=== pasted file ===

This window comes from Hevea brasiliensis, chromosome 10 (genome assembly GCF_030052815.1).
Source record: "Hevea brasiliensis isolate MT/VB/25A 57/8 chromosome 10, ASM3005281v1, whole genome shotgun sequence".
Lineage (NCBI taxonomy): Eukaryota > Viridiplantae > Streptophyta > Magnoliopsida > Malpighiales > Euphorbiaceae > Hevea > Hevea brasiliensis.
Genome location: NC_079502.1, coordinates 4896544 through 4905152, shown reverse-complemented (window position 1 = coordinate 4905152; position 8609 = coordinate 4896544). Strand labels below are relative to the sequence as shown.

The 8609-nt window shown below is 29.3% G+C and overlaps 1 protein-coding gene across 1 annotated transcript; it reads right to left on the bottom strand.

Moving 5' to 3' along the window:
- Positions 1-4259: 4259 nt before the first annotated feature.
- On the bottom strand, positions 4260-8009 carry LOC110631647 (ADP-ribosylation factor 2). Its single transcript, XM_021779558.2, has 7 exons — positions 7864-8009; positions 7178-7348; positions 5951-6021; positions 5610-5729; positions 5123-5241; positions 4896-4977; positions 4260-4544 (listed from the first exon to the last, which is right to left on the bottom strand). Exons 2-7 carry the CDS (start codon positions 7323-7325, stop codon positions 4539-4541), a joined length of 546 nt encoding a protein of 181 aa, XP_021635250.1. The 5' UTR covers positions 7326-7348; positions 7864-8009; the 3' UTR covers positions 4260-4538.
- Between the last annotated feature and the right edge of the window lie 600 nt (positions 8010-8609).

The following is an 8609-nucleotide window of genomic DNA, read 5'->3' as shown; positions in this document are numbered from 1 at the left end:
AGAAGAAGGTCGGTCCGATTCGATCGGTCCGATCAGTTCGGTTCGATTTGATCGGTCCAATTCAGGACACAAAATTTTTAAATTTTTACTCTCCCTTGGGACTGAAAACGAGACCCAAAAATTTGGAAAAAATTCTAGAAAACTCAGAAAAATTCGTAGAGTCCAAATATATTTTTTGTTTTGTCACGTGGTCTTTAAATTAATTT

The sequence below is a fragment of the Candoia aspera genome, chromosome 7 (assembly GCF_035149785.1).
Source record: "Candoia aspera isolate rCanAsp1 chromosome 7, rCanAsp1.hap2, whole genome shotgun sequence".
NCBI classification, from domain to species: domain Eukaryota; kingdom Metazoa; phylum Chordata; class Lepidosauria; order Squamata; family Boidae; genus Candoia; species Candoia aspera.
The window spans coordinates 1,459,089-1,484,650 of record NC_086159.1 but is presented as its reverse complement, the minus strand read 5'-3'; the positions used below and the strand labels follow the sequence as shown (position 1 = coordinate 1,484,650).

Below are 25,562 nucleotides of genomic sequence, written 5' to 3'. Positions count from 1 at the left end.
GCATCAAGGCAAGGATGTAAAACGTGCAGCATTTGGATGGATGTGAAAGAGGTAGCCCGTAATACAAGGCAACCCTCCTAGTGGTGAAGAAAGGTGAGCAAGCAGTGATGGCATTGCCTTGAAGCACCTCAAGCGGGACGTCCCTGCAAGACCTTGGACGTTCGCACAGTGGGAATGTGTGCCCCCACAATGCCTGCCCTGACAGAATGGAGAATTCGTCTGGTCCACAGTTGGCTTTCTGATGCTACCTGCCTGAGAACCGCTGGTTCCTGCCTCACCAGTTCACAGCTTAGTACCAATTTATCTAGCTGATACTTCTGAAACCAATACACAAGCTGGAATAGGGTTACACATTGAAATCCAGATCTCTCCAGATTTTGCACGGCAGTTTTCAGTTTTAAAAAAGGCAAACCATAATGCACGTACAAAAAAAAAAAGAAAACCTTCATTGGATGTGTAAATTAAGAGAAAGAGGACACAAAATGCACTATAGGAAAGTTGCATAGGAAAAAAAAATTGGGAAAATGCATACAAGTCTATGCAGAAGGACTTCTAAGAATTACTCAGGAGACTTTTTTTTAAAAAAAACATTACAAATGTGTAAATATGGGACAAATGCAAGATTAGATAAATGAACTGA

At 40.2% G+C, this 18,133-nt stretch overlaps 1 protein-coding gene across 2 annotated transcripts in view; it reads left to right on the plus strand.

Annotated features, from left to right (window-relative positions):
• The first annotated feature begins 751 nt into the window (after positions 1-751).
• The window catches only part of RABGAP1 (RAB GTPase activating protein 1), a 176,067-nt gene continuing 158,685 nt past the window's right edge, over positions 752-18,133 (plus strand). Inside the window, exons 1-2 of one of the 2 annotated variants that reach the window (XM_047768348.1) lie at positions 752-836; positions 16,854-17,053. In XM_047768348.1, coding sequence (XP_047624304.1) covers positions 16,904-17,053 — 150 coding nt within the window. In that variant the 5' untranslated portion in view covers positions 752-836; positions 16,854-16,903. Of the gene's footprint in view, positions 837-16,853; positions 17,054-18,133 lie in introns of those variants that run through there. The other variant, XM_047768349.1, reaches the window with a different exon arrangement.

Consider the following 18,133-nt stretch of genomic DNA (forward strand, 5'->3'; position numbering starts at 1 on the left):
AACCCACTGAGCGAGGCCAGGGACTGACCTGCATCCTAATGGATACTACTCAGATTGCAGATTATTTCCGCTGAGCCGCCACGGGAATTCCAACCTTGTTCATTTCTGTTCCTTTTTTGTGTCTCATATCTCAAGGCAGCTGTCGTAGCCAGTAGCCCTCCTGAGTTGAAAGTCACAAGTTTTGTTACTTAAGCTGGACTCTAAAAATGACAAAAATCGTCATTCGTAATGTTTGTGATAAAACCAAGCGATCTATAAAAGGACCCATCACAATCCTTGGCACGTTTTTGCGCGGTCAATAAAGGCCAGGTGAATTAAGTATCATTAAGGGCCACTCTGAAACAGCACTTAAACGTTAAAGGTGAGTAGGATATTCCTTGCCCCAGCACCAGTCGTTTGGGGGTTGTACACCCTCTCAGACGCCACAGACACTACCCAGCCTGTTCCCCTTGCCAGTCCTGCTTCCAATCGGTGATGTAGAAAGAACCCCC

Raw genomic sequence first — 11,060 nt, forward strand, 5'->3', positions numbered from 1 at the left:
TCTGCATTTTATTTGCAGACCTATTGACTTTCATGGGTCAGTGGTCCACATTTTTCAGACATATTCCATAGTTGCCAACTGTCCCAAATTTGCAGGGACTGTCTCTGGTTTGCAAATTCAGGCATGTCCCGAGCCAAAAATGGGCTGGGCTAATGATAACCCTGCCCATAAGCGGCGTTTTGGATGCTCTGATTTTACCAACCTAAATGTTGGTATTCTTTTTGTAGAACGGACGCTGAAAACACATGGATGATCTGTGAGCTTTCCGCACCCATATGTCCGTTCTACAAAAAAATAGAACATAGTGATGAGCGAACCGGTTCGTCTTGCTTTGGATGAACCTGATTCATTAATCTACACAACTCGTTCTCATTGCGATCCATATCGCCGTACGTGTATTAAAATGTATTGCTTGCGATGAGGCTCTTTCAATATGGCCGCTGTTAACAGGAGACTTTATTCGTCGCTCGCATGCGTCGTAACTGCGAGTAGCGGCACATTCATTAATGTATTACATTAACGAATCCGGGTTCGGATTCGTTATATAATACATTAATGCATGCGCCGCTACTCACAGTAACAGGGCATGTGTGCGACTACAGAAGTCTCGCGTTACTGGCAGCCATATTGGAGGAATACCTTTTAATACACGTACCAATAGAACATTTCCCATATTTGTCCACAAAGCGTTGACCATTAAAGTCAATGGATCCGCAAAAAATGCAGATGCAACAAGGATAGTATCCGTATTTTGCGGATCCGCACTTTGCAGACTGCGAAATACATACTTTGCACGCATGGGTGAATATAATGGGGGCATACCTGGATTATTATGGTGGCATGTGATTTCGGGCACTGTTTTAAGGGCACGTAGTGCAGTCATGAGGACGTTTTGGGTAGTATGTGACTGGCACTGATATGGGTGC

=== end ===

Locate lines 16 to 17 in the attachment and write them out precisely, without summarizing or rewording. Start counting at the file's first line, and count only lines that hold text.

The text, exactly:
Below are 25,562 nucleotides of genomic sequence, written 5' to 3'. Positions count from 1 at the left end.
GCATCAAGGCAAGGATGTAAAACGTGCAGCATTTGGATGGATGTGAAAGAGGTAGCCCGTAATACAAGGCAACCCTCCTAGTGGTGAAGAAAGGTGAGCAAGCAGTGATGGCATTGCCTTGAAGCACCTCAAGCGGGACGTCCCTGCAAGACCTTGGACGTTCGCACAGTGGGAATGTGTGCCCCCACAATGCCTGCCCTGACAGAATGGAGAATTCGTCTGGTCCACAGTTGGCTTTCTGATGCTACCTGCCTGAGAACCGCTGGTTCCTGCCTCACCAGTTCACAGCTTAGTACCAATTTATCTAGCTGATACTTCTGAAACCAATACACAAGCTGGAATAGGGTTACACATTGAAATCCAGATCTCTCCAGATTTTGCACGGCAGTTTTCAGTTTTAAAAAAGGCAAACCATAATGCACGTACAAAAAAAAAAAGAAAACCTTCATTGGATGTGTAAATTAAGAGAAAGAGGACACAAAATGCACTATAGGAAAGTTGCATAGGAAAAAAAAATTGGGAAAATGCATACAAGTCTATGCAGAAGGACTTCTAAGAATTACTCAGGAGACTTTTTTTTAAAAAAAACATTACAAATGTGTAAATATGGGACAAATGCAAGATTAGATAAATGAACTGA